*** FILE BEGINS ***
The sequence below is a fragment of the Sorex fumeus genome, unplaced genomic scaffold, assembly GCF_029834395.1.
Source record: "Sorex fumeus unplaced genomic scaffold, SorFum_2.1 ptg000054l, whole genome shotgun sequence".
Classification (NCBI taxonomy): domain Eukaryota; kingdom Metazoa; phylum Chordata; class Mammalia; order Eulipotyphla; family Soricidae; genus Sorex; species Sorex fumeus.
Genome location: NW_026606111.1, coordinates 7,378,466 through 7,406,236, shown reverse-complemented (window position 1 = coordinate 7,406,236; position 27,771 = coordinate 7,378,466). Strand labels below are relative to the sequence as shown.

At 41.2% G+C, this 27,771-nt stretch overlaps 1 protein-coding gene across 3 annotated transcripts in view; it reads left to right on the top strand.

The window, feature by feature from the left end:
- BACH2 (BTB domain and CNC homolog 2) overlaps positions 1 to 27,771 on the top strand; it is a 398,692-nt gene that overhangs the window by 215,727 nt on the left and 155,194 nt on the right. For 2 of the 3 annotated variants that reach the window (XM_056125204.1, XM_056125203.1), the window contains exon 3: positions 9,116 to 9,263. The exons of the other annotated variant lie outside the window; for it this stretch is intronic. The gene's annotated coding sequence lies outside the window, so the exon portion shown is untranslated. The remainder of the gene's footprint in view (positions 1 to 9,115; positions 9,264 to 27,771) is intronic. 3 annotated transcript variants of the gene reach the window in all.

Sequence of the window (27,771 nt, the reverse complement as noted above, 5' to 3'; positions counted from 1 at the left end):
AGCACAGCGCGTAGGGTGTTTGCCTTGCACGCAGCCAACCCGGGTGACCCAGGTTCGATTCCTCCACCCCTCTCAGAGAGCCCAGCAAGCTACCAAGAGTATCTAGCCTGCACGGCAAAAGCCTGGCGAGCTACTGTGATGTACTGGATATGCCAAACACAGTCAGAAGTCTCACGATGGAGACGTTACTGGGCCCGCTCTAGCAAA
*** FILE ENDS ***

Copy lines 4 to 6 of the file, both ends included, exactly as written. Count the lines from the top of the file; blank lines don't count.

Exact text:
Genome location: NW_026606111.1, coordinates 7,378,466 through 7,406,236, shown reverse-complemented (window position 1 = coordinate 7,406,236; position 27,771 = coordinate 7,378,466). Strand labels below are relative to the sequence as shown.

At 41.2% G+C, this 27,771-nt stretch overlaps 1 protein-coding gene across 3 annotated transcripts in view; it reads left to right on the top strand.

The window, feature by feature from the left end: